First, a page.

The remains of a World War II veteran returned to Chattanooga for his family to say their final goodbye Friday.
U.S. Army Private First Class Cecil Harris was missing in action for about 70 years before his wife and son got the closure they needed.
Soldiers in their dress blues marched PFC Harris into his memorial at Red Bank Baptist Church. His family was somber and grieving as they remembered his easy-going nature and short life in Shelbyville, Tenn.
"As he prepared to leave he looked at Helen and he said, "I have a feeling I won't be back,'" said Reggie Asplund, the chaplain who delivered a speech about Harris' life.
Harris was just 19 years old with a young wife and baby when he was drafted into the U.S. Army.
"It was the second of January 1945. Operation Nordwind, northeastern France, town of Dambach," said Army Sergeant First Class Brandon Gulley, a presenter.
It was the Battle of the Bulge against German forces, and soon, what had happened overseas changed the lives of Harris' wife Helen Cooke and son Eddie Harris.
"The postman brought her a telegram that forever changed the course of her life," said Asplund. "It simply stated that Cecil Harris was missing in action."
It took nearly 7 decades before a French hiker near Dambach stumbled across the grave site in 2013 marked with an "H" for Harris. Military specialists found him buried with a WWII era button, lapel and dogtags. Scientists were a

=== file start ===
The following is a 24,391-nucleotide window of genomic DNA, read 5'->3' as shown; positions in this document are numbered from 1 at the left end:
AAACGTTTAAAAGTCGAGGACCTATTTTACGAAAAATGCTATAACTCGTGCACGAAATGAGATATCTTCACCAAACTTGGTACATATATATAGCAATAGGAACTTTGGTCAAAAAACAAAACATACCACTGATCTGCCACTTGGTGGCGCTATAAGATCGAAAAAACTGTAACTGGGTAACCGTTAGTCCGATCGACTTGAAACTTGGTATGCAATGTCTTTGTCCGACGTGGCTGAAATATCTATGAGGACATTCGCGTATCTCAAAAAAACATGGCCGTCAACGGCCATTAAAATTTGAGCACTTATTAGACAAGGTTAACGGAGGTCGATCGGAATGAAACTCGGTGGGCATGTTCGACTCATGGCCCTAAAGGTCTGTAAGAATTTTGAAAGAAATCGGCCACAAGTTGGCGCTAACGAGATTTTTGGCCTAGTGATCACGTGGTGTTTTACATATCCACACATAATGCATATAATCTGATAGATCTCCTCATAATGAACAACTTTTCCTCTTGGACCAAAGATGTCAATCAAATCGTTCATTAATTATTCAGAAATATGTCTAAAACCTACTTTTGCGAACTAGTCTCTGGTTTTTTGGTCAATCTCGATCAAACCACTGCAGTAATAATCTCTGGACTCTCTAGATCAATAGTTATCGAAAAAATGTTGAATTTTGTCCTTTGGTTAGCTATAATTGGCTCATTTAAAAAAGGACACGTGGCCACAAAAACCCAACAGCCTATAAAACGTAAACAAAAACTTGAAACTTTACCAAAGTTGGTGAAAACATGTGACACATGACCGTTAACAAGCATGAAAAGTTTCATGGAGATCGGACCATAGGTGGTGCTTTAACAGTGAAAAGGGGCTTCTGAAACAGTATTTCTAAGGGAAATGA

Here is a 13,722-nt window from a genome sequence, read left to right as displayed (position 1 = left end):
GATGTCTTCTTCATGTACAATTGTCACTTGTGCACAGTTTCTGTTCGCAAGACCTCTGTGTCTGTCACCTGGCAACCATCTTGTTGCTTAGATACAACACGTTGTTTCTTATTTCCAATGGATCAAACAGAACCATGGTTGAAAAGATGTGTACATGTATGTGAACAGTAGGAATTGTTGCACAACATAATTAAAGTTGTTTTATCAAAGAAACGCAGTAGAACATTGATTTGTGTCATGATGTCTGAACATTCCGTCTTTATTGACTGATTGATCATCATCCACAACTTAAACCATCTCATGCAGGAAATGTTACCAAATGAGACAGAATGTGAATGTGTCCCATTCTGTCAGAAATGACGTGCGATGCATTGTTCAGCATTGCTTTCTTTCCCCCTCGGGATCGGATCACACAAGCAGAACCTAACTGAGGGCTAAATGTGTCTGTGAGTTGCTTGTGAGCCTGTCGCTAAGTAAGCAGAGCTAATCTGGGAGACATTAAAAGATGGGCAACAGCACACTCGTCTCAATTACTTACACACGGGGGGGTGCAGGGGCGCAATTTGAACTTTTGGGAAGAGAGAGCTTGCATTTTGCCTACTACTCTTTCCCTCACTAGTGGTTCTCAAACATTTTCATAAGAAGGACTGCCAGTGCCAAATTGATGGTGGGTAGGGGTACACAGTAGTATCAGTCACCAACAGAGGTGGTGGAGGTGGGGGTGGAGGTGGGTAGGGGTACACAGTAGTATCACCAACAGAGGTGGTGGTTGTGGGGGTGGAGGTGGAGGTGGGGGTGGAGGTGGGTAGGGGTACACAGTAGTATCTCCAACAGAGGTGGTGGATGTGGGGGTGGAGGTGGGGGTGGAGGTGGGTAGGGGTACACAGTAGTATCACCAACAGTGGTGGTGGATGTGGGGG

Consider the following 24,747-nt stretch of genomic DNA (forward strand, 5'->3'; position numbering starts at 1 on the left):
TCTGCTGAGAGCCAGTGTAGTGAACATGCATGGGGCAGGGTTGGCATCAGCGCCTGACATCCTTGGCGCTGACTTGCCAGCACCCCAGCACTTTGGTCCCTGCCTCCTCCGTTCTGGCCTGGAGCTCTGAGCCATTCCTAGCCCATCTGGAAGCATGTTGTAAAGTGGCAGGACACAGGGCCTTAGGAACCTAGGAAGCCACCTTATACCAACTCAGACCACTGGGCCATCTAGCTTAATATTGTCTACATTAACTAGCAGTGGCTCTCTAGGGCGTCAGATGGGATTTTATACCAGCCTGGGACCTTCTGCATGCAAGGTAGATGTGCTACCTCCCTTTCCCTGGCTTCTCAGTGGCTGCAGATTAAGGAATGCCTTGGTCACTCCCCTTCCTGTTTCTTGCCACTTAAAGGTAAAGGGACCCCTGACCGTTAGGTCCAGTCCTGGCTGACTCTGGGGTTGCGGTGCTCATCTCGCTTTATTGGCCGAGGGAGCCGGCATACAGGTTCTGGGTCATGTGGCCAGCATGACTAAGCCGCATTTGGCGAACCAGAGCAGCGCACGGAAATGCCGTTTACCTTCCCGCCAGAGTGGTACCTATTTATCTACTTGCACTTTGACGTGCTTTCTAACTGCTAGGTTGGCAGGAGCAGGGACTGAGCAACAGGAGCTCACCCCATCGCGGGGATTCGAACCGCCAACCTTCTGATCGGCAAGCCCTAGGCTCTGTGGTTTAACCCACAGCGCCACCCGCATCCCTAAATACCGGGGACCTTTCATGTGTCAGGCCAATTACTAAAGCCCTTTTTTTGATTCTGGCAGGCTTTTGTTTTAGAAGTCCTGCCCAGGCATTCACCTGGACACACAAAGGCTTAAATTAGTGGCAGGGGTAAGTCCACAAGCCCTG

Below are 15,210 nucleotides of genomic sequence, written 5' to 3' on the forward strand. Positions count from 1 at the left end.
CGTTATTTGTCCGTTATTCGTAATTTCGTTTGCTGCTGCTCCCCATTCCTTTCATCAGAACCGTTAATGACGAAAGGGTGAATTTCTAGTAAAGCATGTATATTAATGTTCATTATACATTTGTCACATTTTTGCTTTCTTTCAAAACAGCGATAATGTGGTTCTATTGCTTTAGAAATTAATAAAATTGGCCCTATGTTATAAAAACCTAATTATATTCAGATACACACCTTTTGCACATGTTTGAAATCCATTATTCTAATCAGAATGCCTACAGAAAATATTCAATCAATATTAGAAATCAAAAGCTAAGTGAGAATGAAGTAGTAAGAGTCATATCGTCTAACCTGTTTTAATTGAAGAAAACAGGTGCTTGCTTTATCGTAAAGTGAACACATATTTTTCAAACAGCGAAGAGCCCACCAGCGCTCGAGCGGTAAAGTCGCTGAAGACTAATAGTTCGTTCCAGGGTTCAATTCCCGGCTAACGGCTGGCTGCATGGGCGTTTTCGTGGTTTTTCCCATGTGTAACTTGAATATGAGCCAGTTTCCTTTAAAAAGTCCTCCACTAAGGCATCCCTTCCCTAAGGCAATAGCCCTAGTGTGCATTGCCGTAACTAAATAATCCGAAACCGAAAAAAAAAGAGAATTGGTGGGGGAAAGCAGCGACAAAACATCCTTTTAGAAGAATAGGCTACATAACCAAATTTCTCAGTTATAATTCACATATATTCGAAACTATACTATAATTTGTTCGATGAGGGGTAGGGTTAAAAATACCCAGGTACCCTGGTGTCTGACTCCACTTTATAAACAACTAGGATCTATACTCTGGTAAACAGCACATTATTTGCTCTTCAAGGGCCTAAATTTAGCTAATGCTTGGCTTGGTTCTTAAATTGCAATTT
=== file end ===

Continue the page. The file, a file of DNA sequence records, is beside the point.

"I never thought that they would ever find him, but I kept praying," said Helen Cooke, Harris' widow.
The family accepted several military honors for his courageous service, including the Bronze Star, Combat Infantry Badge and Purple Heart. But more so, his family said his legacy of life and love is what they will remember most.
It's a bittersweet ending to the 80-year-old widow's love story.
"It's a closure, but it's a sad closure. It will take a while to get over it, if I ever will," said Cooke.
But as the nation recognizes his duty to his country, Harris' family cherishes memories of his love for others.
"He was just really a good guy. Just full of life and just wanted to have a good time all the time laughing," said Cooke.
Harris will be buried at Arlington National Cemetery in October.By Briona Arradondo